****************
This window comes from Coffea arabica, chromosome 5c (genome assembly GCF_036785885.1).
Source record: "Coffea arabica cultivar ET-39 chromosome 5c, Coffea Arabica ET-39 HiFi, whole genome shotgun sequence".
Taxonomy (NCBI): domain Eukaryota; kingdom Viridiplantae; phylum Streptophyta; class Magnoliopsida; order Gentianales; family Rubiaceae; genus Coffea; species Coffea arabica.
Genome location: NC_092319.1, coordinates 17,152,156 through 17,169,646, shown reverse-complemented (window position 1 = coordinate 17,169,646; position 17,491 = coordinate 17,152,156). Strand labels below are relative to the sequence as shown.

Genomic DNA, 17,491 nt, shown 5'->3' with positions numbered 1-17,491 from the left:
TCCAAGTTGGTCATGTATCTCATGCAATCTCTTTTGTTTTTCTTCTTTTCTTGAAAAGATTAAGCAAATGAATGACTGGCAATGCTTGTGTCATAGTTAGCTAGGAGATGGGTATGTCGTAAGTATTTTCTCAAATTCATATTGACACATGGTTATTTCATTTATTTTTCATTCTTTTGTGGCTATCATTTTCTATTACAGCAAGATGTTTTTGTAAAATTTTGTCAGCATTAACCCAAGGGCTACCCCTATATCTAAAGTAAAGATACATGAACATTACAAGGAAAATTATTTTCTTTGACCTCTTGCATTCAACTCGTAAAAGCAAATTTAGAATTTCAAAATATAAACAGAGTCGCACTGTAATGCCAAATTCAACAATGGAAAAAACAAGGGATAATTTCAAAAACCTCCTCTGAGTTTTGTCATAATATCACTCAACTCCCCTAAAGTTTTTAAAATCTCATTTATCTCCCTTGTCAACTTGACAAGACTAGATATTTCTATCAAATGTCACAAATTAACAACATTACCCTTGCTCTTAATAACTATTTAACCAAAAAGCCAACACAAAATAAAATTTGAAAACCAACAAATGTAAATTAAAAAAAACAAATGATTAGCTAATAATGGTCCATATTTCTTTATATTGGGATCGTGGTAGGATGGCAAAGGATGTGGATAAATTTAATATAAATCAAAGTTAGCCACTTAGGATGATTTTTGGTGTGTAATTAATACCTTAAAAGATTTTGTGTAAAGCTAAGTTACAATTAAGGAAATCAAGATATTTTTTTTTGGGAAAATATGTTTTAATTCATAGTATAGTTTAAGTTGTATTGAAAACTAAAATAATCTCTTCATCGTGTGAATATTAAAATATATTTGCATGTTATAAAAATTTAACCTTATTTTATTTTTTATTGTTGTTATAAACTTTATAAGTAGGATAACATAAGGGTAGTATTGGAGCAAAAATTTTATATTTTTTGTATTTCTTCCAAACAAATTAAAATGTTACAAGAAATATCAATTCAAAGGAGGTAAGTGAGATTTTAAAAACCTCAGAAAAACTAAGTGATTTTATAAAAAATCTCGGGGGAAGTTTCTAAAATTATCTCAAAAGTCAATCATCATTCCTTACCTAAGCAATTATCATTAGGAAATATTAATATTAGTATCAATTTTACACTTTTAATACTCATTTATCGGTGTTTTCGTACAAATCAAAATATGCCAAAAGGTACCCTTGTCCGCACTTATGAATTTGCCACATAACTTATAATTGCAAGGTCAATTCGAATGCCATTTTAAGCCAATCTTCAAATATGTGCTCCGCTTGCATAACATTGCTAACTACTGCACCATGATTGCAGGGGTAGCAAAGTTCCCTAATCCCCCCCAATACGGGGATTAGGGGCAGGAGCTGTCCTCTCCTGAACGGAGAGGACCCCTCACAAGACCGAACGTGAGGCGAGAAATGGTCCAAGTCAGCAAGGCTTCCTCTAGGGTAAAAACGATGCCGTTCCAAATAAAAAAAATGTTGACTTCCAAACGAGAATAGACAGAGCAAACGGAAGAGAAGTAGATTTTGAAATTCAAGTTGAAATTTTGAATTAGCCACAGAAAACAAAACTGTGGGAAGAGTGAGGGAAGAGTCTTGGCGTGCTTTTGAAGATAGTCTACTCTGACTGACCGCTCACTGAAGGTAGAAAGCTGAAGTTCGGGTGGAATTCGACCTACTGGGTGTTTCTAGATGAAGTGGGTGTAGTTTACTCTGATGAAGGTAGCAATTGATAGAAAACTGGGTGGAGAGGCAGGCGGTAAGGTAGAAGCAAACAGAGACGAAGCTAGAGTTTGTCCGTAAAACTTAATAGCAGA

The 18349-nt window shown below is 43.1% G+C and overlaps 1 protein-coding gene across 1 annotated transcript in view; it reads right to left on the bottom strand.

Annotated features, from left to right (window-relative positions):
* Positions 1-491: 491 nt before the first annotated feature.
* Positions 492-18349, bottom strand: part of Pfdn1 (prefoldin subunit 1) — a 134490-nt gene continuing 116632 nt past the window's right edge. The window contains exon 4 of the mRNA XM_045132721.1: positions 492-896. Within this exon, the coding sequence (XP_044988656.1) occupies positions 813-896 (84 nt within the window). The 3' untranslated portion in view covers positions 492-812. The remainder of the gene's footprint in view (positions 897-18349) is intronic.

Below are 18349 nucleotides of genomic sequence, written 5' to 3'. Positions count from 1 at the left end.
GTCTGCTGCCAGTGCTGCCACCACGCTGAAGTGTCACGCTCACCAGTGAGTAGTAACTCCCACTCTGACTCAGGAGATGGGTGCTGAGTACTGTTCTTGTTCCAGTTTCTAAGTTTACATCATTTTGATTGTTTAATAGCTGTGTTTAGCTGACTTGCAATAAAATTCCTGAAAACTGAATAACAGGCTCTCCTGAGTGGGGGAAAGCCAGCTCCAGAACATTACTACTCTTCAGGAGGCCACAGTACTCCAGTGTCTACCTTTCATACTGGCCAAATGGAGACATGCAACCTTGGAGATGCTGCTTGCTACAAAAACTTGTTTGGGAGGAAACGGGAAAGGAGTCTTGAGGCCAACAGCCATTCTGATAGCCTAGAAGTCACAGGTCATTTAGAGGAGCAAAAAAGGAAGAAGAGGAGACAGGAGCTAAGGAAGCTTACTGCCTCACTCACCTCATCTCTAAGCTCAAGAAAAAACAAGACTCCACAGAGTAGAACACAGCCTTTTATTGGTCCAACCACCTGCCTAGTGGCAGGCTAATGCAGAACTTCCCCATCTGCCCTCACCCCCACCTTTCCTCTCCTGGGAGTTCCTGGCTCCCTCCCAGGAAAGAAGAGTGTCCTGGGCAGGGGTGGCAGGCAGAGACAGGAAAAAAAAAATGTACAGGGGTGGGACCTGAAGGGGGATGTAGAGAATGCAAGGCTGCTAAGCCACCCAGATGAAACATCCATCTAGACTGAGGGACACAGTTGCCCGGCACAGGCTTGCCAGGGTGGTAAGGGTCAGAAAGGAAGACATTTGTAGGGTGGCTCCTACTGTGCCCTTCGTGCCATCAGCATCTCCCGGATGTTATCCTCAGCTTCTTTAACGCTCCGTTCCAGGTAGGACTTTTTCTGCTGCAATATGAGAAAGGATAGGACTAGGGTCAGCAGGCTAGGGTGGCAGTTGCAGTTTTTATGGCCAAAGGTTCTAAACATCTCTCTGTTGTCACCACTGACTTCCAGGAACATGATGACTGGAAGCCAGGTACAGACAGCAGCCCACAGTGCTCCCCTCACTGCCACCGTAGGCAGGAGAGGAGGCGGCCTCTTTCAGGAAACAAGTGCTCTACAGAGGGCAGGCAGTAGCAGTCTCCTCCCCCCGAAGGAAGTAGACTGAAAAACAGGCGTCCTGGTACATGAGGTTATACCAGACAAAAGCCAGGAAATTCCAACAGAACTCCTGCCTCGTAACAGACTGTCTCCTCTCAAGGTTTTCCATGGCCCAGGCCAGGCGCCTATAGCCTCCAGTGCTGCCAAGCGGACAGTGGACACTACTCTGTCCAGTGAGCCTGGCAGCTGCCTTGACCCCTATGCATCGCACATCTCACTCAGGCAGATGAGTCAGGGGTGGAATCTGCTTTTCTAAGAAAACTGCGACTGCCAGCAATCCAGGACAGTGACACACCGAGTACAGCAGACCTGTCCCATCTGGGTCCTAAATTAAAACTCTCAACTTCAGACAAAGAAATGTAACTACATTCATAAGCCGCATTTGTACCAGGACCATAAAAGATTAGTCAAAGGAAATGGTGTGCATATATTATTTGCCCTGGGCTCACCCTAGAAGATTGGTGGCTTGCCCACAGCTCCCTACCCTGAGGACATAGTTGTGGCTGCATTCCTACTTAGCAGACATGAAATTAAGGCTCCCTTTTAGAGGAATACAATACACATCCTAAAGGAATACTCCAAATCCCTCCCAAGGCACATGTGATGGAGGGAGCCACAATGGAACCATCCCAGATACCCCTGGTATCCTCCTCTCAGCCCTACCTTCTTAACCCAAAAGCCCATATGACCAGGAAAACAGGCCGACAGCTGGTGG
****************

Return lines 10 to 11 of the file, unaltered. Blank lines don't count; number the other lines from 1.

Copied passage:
* Positions 492-18349, bottom strand: part of Pfdn1 (prefoldin subunit 1) — a 134490-nt gene continuing 116632 nt past the window's right edge. The window contains exon 4 of the mRNA XM_045132721.1: positions 492-896. Within this exon, the coding sequence (XP_044988656.1) occupies positions 813-896 (84 nt within the window). The 3' untranslated portion in view covers positions 492-812. The remainder of the gene's footprint in view (positions 897-18349) is intronic.

Below are 18349 nucleotides of genomic sequence, written 5' to 3'. Positions count from 1 at the left end.